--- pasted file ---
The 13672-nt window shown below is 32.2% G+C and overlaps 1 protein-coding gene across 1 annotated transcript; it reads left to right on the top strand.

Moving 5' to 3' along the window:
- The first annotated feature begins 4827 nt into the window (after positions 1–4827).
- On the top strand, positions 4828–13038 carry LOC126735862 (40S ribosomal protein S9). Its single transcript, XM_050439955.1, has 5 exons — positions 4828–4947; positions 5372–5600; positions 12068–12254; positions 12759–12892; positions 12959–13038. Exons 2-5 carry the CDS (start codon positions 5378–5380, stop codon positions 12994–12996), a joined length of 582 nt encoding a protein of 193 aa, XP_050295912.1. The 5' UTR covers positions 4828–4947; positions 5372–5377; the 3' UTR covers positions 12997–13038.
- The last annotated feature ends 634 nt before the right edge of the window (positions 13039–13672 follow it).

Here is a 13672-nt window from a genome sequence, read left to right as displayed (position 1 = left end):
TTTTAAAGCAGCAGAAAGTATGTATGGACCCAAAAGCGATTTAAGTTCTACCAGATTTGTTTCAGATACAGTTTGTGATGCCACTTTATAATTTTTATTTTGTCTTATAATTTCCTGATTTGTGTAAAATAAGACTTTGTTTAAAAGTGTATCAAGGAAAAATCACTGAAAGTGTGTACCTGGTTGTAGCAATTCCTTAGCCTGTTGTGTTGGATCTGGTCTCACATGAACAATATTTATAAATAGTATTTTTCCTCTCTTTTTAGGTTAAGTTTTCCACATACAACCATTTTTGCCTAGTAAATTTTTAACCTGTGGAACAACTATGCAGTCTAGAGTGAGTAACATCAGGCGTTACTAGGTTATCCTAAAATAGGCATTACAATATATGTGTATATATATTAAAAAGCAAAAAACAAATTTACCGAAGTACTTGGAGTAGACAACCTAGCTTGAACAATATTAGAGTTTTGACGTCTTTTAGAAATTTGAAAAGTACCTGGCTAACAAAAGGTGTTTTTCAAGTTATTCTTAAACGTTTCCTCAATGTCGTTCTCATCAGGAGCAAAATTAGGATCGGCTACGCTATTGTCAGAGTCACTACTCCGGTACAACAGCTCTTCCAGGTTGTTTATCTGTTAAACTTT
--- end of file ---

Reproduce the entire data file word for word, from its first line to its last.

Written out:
The 13672-nt window shown below is 32.2% G+C and overlaps 1 protein-coding gene across 1 annotated transcript; it reads left to right on the top strand.

Moving 5' to 3' along the window:
- The first annotated feature begins 4827 nt into the window (after positions 1–4827).
- On the top strand, positions 4828–13038 carry LOC126735862 (40S ribosomal protein S9). Its single transcript, XM_050439955.1, has 5 exons — positions 4828–4947; positions 5372–5600; positions 12068–12254; positions 12759–12892; positions 12959–13038. Exons 2-5 carry the CDS (start codon positions 5378–5380, stop codon positions 12994–12996), a joined length of 582 nt encoding a protein of 193 aa, XP_050295912.1. The 5' UTR covers positions 4828–4947; positions 5372–5377; the 3' UTR covers positions 12997–13038.
- The last annotated feature ends 634 nt before the right edge of the window (positions 13039–13672 follow it).

Here is a 13672-nt window from a genome sequence, read left to right as displayed (position 1 = left end):
TTTTAAAGCAGCAGAAAGTATGTATGGACCCAAAAGCGATTTAAGTTCTACCAGATTTGTTTCAGATACAGTTTGTGATGCCACTTTATAATTTTTATTTTGTCTTATAATTTCCTGATTTGTGTAAAATAAGACTTTGTTTAAAAGTGTATCAAGGAAAAATCACTGAAAGTGTGTACCTGGTTGTAGCAATTCCTTAGCCTGTTGTGTTGGATCTGGTCTCACATGAACAATATTTATAAATAGTATTTTTCCTCTCTTTTTAGGTTAAGTTTTCCACATACAACCATTTTTGCCTAGTAAATTTTTAACCTGTGGAACAACTATGCAGTCTAGAGTGAGTAACATCAGGCGTTACTAGGTTATCCTAAAATAGGCATTACAATATATGTGTATATATATTAAAAAGCAAAAAACAAATTTACCGAAGTACTTGGAGTAGACAACCTAGCTTGAACAATATTAGAGTTTTGACGTCTTTTAGAAATTTGAAAAGTACCTGGCTAACAAAAGGTGTTTTTCAAGTTATTCTTAAACGTTTCCTCAATGTCGTTCTCATCAGGAGCAAAATTAGGATCGGCTACGCTATTGTCAGAGTCACTACTCCGGTACAACAGCTCTTCCAGGTTGTTTATCTGTTAAACTTT